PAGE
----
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P.S. Nandhan

Chennai, India Born 1940

Attained a Diploma with Distinction in Advanced Painting from the Government College of Arts & Crafts, Chennai, in 1968; becomes a member of the Cholamandal Artists' Village in 1965

Selected Solo Exhibitions

Chennai Regional Centre, Lalit Kala Akademi, Chennai (1982)

Selected Group Exhibitions

'Chennai Excite', The Noble Sage, London (2006); Biennale of Contemporary Art, Bharat Bhavan, Bhopal (1996); VIII Triennale-India, New Delhi (1994);'The Madras Metaphor' (Seven Sculptors), Art Heritage Gallery, New Delhi (1991); International Biennale Exhibition of Asian-European Art, Ankara, Turkey (1990); 'Sculpture on Nehru' by Rashtriya Kala Kendra, Calcutta (1989); Asian Art Biennale, Bangladesh (1988); 'Creative Crafts of India', Jehangir Art Gallery, Mumbai (1988); '40 Artists of Madras' organized by The British Council, Chennai (1978); National Exhibition, Lalit Kala Akademi, New Delhi (1976);All India Fine Arts and Crafts Society, New Delhi (1974); Max Mueller Bhavan, Pune (1973); Progressive Painters' Association, Chennai (1972)

Selected Awards

Senior Fellowship awarded by the Ministry of Education, Government of India (2001); National Award from Lalit Kala Akademi, New Delhi (1992); Tamil Nadu State Lalit Kala Akademi Award (1991); Tamil Nadu State Lalit Kala Akademi Award (1979)

Selected Collections

United States Committee for the UN University, New York; Asia and Pacific Museum, Poland Gallery Indira, Canada; University of Toronto, Canada; National Gallery of Modern Art, New Delhi; Government of Sri Lanka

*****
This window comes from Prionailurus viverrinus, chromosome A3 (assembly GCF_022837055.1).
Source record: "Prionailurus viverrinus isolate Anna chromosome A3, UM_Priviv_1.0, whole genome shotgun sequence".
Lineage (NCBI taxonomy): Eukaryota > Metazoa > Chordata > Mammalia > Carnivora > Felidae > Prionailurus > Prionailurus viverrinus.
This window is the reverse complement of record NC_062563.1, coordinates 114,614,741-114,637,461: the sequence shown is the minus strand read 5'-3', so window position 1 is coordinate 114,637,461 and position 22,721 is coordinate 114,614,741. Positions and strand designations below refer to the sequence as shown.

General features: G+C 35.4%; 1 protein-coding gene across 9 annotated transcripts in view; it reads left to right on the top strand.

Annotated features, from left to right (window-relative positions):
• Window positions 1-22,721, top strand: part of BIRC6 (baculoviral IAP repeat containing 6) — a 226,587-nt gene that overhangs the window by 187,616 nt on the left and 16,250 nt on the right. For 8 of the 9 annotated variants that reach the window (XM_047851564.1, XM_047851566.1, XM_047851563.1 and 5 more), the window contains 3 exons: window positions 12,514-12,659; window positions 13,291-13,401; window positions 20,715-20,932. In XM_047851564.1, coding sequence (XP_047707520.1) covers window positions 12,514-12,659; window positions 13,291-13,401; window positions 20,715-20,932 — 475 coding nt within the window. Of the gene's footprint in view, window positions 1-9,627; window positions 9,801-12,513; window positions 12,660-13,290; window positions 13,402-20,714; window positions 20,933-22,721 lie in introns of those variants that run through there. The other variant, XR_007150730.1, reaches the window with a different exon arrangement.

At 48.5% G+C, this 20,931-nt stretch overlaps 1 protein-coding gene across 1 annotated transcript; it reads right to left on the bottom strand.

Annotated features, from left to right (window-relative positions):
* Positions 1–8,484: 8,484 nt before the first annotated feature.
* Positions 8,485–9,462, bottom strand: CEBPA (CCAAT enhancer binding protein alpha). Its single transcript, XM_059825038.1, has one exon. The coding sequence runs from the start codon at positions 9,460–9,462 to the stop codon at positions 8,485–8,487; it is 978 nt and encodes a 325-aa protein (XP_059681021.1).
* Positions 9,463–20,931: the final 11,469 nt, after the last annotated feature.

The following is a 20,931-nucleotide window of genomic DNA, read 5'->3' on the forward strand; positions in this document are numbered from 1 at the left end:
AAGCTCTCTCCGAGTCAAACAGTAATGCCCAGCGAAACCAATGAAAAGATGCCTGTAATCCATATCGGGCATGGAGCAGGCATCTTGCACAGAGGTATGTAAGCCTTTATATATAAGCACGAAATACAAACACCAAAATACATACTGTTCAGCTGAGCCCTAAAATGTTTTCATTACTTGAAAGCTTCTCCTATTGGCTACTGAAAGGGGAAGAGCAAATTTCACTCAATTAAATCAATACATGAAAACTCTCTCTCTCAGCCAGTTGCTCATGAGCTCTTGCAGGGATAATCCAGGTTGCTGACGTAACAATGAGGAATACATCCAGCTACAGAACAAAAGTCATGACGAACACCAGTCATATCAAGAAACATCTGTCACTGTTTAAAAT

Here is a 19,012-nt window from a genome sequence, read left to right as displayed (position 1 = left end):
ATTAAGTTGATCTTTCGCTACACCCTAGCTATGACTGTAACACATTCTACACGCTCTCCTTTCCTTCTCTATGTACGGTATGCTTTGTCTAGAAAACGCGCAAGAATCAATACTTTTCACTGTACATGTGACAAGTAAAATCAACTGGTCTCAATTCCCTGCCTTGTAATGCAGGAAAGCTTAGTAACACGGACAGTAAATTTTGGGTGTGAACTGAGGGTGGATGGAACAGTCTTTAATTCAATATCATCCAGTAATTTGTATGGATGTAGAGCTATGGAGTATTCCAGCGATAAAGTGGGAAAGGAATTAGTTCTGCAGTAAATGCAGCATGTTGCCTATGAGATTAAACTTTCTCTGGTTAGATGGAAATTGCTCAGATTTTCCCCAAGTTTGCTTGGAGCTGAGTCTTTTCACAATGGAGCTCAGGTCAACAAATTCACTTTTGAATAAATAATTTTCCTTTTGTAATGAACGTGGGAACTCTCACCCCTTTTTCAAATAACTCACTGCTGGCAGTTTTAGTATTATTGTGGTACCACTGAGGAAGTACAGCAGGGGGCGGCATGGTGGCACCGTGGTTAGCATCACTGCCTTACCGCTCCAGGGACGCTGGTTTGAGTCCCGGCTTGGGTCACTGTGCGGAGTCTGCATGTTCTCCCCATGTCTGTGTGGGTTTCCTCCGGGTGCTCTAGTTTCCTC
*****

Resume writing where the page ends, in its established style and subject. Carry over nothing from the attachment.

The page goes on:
Selected Bibliography

Cholamandal: An Artists' Village, edited by Josef James, Oxford University Press, 2004; Southern Axis - A Selection of Contemporary Art of Southern India, edited by Meena Dadha, Mukti, 2005; The Southern Accent: An Introduction to the Art and Artists of Tamil Nadu, by A.S. Raman, Tamil Nadu Ovia Nunkalai Kuzhu, Chennai, The Algebra of Figuration, edited by Josef James, Oxford University Press, 1998; The Madras Metaphor, edited by Josef James; Oxford University Press, 1993

I have been sculpting since 1969. With granite I have learnt that it some times takes one, two, even three months for me to know what the stone will turn out to be. Suddenly, almost by accident, when you are working on it, it takes a shape and a dimension of its own. Why granite? It lasts as long as life lasts! Wood lasts for a long while too. It is Important to me that my work lasts. Terracotta crumbles to earth. It doesnt last. Clay is soft. You add it on, unlike wood or granite which you have to carve to make forms. Yet, between doing other Sculptures, I use clay to keep my mind and hand moving in a way, then all my sculptures are inspired by clay. Only Nature inspires me. The Shapes, the colours, the infinity, everything about Nature is Beautiful, not bound by any region, history of geography. If we fix our minds on nature, we can work well and form our individual personalities with it. I want my work to last for generations, to give a message, even if it is not understood right now.

" We must go back to our roots and seek inspiration from our own tradition. We have a cultural heritage of architecture, painting, music, sculpture and dance".